HB 86: Native American Library, Internet & Education

Click here for HB 86 bill language and committee path.

Summary:  HB  86 would allocate a total of $94.8 million is appropriated from the general fund to the Indian affairs department for expenditure in fiscal years 2021 through 2025 for the following purposes:  $65.7 million allocated to over 20 pueblos and tribes to plan, design, renovate, expand, construct, equip and furnish libraries and education centers statewide for Indian nations.  The remainder of the funding would enable indigenous schools, colleges and community learning institutions to create or improve high speed internet and purchase curriculum and other educational materials. It is well-established that indigenous communities are hampered by a lack of educational infrastructure and internet access. HB 86 has been crafted to address this disparity.

History: Multiple sources point to the need for expanded high speed internet in tribal NM.

  • According to the DIGITAL Reservations Act, proposed in July 2020, “only 65 percent of Native Americans living on Tribal lands have access to … wireless services, leaving approximately 1.5 million people on reservations without” reliable internet.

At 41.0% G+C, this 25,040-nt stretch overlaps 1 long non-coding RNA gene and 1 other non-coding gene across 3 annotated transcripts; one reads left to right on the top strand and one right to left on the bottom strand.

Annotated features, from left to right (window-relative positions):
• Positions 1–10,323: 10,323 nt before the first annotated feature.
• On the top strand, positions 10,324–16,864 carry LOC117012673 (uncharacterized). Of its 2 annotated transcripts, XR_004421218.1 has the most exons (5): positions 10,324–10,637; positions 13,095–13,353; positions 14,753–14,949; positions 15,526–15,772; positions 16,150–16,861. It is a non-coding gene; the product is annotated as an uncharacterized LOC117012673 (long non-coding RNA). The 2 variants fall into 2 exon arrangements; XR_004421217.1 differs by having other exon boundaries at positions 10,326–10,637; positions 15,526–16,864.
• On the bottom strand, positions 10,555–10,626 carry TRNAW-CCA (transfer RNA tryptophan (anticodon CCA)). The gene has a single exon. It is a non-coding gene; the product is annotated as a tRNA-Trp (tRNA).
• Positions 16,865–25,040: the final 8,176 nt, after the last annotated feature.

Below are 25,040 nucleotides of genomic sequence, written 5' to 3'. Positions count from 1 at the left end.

• The percentage of households with broadband is lower in New Mexico than any state or territory except Mississippi and Puerto Rico, according to a November, 2019 report by the state Legislative Finance Committee.
  • Access is particularly scarce in New Mexico’s rural areas and on Indian lands, where fewer than half of households have fixed broadband, according to a report by the Federal Communications Commission. That pattern matches the national average of only 53 percent of Native Americans on tribal lands who have access to high-speed internet.
  • “Broadband has been an issue in New Mexico in rural communities, and definitely in Indian Country, for a very long time,” Haaland said in a phone interview. “The pandemic has pulled back the blanket and the sun is illuminating these disparities.”
  • A lawsuit filed by the NM Center on Law & Poverty seeks to force the state to provide Wi-Fi hotspots immediately while it works to lay fiber optic cable to reach students’ homes.

Why HB 86 Is Good for NM:

  • HB 86 would create vastly expanded internet tribal access to schools, community centers and libraries, providing native students with improved internet access until larger broadband infrastructure projects can be completed to deliver internet to native homes.

Supporting Organizations

  • New Mexico Center on Law and Poverty
  • Tribal Education Alliance
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